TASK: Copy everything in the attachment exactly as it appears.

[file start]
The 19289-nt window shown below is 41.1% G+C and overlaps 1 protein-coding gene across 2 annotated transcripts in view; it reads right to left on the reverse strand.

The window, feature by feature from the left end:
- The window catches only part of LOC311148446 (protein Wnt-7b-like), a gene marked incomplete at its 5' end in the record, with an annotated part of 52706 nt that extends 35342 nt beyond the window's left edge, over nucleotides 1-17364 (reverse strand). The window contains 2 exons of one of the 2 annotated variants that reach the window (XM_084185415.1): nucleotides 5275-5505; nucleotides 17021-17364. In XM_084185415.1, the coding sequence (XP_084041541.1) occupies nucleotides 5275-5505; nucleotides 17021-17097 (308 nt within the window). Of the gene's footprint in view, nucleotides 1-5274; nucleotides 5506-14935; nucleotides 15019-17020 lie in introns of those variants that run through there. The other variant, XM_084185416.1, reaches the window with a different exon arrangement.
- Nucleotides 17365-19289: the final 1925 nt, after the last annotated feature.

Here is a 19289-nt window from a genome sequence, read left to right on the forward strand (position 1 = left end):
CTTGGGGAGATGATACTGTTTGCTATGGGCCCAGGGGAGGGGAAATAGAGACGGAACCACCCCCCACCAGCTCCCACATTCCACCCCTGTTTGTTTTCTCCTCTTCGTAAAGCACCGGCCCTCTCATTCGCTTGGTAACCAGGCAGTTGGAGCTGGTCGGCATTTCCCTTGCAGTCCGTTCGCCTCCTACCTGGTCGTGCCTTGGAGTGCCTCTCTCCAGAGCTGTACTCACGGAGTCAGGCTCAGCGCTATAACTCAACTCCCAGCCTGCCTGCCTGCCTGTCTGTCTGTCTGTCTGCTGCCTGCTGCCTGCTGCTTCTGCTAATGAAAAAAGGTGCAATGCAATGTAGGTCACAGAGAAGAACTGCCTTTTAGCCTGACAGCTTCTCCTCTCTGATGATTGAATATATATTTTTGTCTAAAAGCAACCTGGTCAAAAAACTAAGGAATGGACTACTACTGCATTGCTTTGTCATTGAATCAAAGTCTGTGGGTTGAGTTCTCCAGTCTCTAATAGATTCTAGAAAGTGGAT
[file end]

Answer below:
The 19289-nt window shown below is 41.1% G+C and overlaps 1 protein-coding gene across 2 annotated transcripts in view; it reads right to left on the reverse strand.

The window, feature by feature from the left end:
- The window catches only part of LOC311148446 (protein Wnt-7b-like), a gene marked incomplete at its 5' end in the record, with an annotated part of 52706 nt that extends 35342 nt beyond the window's left edge, over nucleotides 1-17364 (reverse strand). The window contains 2 exons of one of the 2 annotated variants that reach the window (XM_084185415.1): nucleotides 5275-5505; nucleotides 17021-17364. In XM_084185415.1, the coding sequence (XP_084041541.1) occupies nucleotides 5275-5505; nucleotides 17021-17097 (308 nt within the window). Of the gene's footprint in view, nucleotides 1-5274; nucleotides 5506-14935; nucleotides 15019-17020 lie in introns of those variants that run through there. The other variant, XM_084185416.1, reaches the window with a different exon arrangement.
- Nucleotides 17365-19289: the final 1925 nt, after the last annotated feature.

Here is a 19289-nt window from a genome sequence, read left to right on the forward strand (position 1 = left end):
CTTGGGGAGATGATACTGTTTGCTATGGGCCCAGGGGAGGGGAAATAGAGACGGAACCACCCCCCACCAGCTCCCACATTCCACCCCTGTTTGTTTTCTCCTCTTCGTAAAGCACCGGCCCTCTCATTCGCTTGGTAACCAGGCAGTTGGAGCTGGTCGGCATTTCCCTTGCAGTCCGTTCGCCTCCTACCTGGTCGTGCCTTGGAGTGCCTCTCTCCAGAGCTGTACTCACGGAGTCAGGCTCAGCGCTATAACTCAACTCCCAGCCTGCCTGCCTGCCTGTCTGTCTGTCTGTCTGCTGCCTGCTGCCTGCTGCTTCTGCTAATGAAAAAAGGTGCAATGCAATGTAGGTCACAGAGAAGAACTGCCTTTTAGCCTGACAGCTTCTCCTCTCTGATGATTGAATATATATTTTTGTCTAAAAGCAACCTGGTCAAAAAACTAAGGAATGGACTACTACTGCATTGCTTTGTCATTGAATCAAAGTCTGTGGGTTGAGTTCTCCAGTCTCTAATAGATTCTAGAAAGTGGAT